Banning of Zakir Naik from entering the UK
In June 2010, May banned the Indian Muslim preacher Zakir Naik from entering the United Kingdom. As a result two Home Office officials who disagreed with May's exclusion of Zakir Naik from Britain were suspended from work.
Removal of passport of an Iraqi-born man, on the 2nd occasion
In November 2013, May removed the passport of Hilal Al Jedda, although he had won an appeal in the Supreme Court in November 2013. The Supreme Court had ruled that removing Al Jedda's passport was illegal. He had come to the UK as an asylum seeker in 1992; he originally lost his British passport in 2007 after three years in military detention in Iraq. Al Jedda is the first person to have his citizenship removed twice.
Deportation of Israeli Palestinian cleric on arrival to the UK
In June 2011 Raed Salah entered the United Kingdom but it was then found that he had been banned a few hours previously. He was arrested but his ban was overturned by an immigration court.
False deportation cat claims
May has come under criticism by Labour and human rights organizations over her comments about a deportation case involving a man who fought deportation by providing details of his relationship with a woman from the UK, including the fact they had a pet cat.
May used the case as an example in an attack on the Human Rights Act and Article 8 that an illegal immigrant avoided deportation because of his pet cat, saying "We all know the stories about the Human Rights Act ... about the illegal immigrant who cannot be deported because, and I am not making this up, he had a pet cat." However, a spokesman for the Judicial Office at the Royal Courts of Justice, which issues statements on behalf of senior judges, said the pet had "had nothing to do with" the judgement allowing the man to stay.
Human rights campaigners criticised the comment and said May "urgently needs to get her facts straight", while Amnesty International said May's comments only fuelled "myths and misconceptions" about the Human Rights Act and "That someone in Theresa May's position can be so misinformed as to parade out a story about someone being allowed to stay in Britain because of a cat is nothing short of alarming."
Birmingham schools row
In June 2014, there was a highly public argument between the Home Office and Department for Education ministers about the responsibility for alleged extremism in Birmingham schools. The Prime Minister David Cameron's intervened to resolve the row, requiring May to sack her special advisor Fiona Cunningham because she had published on May's website a confidential letter to May's colleagues, and Secretary for Education Michael Gove to apologise to Home Office Office for Security and Counter-Terrorism head Charles Farr for briefings critical of him appearing on the front page of The Times.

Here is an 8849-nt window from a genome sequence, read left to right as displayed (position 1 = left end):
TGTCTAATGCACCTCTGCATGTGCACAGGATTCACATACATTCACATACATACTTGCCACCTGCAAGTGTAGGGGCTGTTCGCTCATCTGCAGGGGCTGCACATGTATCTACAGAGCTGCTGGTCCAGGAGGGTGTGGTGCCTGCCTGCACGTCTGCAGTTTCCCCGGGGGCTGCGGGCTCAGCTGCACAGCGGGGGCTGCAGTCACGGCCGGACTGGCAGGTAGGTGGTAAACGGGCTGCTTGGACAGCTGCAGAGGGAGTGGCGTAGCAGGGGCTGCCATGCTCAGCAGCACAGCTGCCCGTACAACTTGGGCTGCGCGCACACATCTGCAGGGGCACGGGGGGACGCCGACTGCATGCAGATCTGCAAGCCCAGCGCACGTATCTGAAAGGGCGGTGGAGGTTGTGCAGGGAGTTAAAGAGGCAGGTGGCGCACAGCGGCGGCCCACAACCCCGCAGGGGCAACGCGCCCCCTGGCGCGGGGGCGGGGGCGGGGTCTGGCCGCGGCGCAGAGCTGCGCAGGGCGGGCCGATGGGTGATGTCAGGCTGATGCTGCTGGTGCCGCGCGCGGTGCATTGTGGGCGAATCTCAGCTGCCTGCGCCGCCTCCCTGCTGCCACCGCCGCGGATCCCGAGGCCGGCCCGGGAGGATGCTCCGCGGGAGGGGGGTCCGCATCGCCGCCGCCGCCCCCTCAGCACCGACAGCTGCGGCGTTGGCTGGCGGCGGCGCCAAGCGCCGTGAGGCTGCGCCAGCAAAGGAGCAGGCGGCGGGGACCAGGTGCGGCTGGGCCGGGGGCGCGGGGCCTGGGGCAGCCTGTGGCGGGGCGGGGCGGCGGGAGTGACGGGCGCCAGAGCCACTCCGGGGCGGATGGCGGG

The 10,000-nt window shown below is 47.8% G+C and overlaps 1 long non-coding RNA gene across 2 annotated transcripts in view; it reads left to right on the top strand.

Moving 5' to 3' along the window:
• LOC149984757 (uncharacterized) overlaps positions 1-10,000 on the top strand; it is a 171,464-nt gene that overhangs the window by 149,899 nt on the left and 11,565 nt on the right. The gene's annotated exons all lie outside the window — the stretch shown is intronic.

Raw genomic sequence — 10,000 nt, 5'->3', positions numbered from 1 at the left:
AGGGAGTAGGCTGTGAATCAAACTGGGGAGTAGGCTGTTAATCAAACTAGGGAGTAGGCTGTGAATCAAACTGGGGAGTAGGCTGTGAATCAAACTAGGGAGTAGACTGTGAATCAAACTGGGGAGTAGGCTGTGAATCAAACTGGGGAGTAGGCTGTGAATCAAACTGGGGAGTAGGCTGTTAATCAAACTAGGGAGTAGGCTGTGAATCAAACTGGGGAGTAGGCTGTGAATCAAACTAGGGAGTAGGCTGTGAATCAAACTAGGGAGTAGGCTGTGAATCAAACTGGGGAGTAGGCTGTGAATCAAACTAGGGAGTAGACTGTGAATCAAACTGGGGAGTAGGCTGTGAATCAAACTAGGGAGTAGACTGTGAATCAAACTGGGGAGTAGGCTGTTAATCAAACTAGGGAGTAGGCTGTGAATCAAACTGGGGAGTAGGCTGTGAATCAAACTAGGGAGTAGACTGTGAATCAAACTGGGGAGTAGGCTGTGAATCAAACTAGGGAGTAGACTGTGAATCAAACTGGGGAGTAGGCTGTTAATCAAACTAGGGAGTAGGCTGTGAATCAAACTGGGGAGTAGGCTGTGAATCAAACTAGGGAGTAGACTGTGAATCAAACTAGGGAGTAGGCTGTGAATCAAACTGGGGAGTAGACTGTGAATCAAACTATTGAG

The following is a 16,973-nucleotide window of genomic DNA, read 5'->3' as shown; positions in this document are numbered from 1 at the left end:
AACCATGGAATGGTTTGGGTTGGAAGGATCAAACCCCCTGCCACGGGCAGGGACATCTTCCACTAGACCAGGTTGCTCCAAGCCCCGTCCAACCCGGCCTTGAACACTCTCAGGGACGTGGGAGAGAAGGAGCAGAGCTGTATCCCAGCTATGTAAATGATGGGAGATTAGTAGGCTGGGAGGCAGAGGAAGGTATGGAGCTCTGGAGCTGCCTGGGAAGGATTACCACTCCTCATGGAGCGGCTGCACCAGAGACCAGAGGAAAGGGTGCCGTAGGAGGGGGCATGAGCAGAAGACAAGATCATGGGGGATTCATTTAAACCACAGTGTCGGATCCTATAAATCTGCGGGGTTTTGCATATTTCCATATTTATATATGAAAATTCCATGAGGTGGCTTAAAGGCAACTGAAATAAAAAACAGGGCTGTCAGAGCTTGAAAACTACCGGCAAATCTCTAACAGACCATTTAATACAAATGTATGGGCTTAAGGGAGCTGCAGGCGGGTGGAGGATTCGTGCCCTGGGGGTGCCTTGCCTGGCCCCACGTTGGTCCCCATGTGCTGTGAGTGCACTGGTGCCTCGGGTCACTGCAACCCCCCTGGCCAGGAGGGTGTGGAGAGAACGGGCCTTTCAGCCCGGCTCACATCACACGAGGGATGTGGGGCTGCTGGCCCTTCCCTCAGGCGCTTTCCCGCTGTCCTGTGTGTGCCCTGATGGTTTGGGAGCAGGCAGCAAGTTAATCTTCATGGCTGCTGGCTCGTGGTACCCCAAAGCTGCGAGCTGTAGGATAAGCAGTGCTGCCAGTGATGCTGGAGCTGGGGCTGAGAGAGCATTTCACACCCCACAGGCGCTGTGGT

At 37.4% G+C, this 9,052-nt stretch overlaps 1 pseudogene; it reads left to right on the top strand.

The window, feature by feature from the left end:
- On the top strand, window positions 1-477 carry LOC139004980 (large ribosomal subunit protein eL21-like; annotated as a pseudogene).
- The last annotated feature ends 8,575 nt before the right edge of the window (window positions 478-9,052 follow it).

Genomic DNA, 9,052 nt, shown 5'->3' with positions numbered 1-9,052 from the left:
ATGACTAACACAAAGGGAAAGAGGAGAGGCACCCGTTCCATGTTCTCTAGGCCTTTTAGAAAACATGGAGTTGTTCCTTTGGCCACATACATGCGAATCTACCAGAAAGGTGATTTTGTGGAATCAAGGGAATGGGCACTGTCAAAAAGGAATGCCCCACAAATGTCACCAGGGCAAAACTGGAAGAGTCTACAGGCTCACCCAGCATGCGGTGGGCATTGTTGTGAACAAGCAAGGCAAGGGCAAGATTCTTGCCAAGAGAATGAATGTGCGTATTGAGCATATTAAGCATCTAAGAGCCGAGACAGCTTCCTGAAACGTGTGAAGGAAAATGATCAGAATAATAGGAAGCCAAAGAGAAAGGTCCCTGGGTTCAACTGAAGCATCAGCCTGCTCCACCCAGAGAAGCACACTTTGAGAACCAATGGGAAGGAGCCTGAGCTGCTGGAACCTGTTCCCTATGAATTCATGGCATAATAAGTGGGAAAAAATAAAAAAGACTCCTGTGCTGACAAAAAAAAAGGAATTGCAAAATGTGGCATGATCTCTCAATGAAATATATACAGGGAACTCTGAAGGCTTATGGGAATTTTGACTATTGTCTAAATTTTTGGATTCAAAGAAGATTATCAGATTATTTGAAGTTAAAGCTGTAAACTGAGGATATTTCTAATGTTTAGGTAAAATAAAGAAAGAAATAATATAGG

In mid-2014, a large backlog developed in processing passport applications. David Cameron claimed that this was because the Passport Office had been hit by 300,000 applications "above normal". Theresa May, however, had been warned a year prior, in July 2013, that a surge of 350,000 extra applications would occur because of the closure of processing overseas as part of George Osborne's programme of cuts.
Personal life and public image
She married Philip John May on 6 September 1980 and has no children. Outside politics, May states her interests as walking and cooking. May's fashion choices and well-publicised fondness for designer shoes often draw comment in the media. Journalists have drawn parallels between May's shift to designer apparel and her political rise in fortunes since her debut as an MP.
Since coming to prominence in front-bench politics, May's public image has also tended to polarise media opinion, especially from the traditionalist right-wing press. Commenting on May's debut as Home Secretary, Anne Perkins of The Guardian observed that "she'll be nobody's stooge", while Cristina Odone of The Daily Telegraph judged her to be "the rising star" of the coalition government. Quentin Letts of the Daily Mail later described May's performance in the role of Home Secretary as "unflappable" and Allegra Stratton, then with The Guardian, described May as showing managerial acumen. In February 2013, Keith Vaz MP was reported to have commented on May's significant weight loss, calling her "thin" compared to her previous plumper appearance. May had become visibly slimmer since early 2013 which she attributed to dieting and exercise. However, she was later diagnosed with type 1 diabetes.
May and her husband own two houses whose value has been estimated at £1.6 million. Her parliamentary expenses have been "modest" (only just over £15,000 for the past four years) in recent years.
Activism and awards
Prior to her promotion to Government, May has actively supported a variety of campaigns on policy issues in her constituency and at the national level of politics. She has spoken at the Fawcett Society promoting the cross-party issue of gender equality. May was nominated as one of the Society's Inspiring Women of 2006.
She has also received the Freedom of the City of London, and subsequently was pleased to join the Livery of the Worshipful Company of Marketors, which is a "livery company for senior people in the marketing profession".
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|Wikimedia Commons has media related to Theresa May.|
- Theresa May MP official constituency website
- The Home Office
- Profile at the Conservative Party
- Profile at Parliament of the United Kingdom
- Contributions in Parliament at Hansard 1803–2005
- Current session contributions in Parliament at Hansard
- Electoral history and profile at The Guardian
- Voting record at Public Whip
- Record in Parliament at TheyWorkForYou
- Profile at Westminster Parliamentary Record
- Profile at BBC News Democracy Live
- Articles authored at Journalisted
- Allegra Stratton's profile of Theresa May Ethos Journal Profile
- Audio clips